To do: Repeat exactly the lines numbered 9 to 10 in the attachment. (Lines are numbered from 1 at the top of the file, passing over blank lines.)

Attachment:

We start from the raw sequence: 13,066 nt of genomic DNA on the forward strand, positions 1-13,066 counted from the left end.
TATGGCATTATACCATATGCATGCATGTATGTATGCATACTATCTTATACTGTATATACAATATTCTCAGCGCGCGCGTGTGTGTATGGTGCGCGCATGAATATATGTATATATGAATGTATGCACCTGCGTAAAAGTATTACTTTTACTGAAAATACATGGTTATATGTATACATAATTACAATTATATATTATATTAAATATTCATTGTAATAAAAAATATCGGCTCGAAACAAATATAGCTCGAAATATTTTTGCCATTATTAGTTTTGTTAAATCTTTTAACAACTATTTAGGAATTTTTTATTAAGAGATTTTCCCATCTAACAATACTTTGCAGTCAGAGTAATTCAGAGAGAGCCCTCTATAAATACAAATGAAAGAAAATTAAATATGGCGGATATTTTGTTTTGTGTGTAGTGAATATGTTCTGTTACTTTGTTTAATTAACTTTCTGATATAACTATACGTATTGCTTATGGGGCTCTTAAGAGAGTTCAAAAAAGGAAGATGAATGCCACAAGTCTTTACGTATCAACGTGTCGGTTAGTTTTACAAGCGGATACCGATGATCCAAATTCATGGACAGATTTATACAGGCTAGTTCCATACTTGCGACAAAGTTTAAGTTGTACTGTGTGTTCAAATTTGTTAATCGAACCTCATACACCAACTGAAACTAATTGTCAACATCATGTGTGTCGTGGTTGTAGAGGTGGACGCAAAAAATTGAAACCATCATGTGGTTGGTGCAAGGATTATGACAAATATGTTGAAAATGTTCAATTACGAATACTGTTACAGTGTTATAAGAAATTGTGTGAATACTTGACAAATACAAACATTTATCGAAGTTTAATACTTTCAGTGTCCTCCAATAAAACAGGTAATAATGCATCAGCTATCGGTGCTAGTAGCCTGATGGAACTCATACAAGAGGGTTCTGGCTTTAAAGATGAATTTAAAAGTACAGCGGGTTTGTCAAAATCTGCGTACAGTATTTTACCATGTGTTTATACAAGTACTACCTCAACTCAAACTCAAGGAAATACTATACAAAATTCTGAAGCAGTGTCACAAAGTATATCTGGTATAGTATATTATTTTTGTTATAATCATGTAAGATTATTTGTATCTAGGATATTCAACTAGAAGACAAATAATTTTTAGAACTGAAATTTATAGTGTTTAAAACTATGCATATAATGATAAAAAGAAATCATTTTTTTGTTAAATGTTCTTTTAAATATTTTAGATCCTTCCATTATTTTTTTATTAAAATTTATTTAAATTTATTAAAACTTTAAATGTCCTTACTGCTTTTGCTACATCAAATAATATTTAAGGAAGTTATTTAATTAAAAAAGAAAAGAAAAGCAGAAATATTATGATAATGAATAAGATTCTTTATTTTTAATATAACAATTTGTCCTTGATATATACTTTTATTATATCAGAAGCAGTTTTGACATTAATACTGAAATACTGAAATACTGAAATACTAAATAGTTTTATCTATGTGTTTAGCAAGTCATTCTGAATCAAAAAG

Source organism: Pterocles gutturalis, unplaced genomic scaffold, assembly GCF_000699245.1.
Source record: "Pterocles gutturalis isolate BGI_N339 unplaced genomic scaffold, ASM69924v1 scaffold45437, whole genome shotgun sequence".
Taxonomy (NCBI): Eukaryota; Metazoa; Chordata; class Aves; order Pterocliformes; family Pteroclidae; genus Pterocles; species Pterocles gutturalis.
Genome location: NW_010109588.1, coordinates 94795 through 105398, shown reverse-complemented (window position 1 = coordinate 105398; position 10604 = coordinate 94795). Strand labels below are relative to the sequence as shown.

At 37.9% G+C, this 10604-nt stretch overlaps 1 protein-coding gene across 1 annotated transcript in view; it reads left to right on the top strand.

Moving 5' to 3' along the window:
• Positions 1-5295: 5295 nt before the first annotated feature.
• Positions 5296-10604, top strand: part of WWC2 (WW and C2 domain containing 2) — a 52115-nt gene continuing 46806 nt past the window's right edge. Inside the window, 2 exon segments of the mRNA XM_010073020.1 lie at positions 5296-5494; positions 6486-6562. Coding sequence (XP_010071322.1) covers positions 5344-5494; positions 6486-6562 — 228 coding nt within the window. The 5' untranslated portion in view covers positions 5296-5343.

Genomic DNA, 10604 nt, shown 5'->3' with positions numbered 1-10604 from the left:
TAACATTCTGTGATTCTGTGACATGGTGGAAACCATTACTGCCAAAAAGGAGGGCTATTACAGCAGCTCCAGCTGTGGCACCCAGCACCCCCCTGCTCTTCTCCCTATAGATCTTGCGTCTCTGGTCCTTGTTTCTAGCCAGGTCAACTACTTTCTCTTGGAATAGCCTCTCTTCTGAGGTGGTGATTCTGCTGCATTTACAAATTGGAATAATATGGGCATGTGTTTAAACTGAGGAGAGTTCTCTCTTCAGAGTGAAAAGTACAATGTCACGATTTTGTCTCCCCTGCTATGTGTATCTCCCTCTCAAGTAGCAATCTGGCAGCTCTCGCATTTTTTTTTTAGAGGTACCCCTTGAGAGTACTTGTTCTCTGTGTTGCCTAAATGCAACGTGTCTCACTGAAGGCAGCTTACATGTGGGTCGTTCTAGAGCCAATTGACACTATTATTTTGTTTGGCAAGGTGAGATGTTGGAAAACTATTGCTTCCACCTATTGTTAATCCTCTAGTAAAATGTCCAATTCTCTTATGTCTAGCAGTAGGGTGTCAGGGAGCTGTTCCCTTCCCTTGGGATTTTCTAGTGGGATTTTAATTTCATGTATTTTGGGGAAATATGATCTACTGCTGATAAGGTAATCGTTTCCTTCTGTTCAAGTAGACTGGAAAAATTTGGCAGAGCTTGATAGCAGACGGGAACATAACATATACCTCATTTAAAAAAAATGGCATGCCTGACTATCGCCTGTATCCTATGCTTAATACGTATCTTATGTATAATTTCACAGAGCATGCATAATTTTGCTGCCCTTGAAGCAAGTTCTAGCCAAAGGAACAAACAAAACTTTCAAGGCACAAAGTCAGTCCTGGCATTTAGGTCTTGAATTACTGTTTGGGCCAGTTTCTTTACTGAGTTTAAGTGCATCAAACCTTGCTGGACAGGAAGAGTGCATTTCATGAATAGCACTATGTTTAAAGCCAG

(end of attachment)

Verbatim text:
• Positions 1-5295: 5295 nt before the first annotated feature.
• Positions 5296-10604, top strand: part of WWC2 (WW and C2 domain containing 2) — a 52115-nt gene continuing 46806 nt past the window's right edge. Inside the window, 2 exon segments of the mRNA XM_010073020.1 lie at positions 5296-5494; positions 6486-6562. Coding sequence (XP_010071322.1) covers positions 5344-5494; positions 6486-6562 — 228 coding nt within the window. The 5' untranslated portion in view covers positions 5296-5343.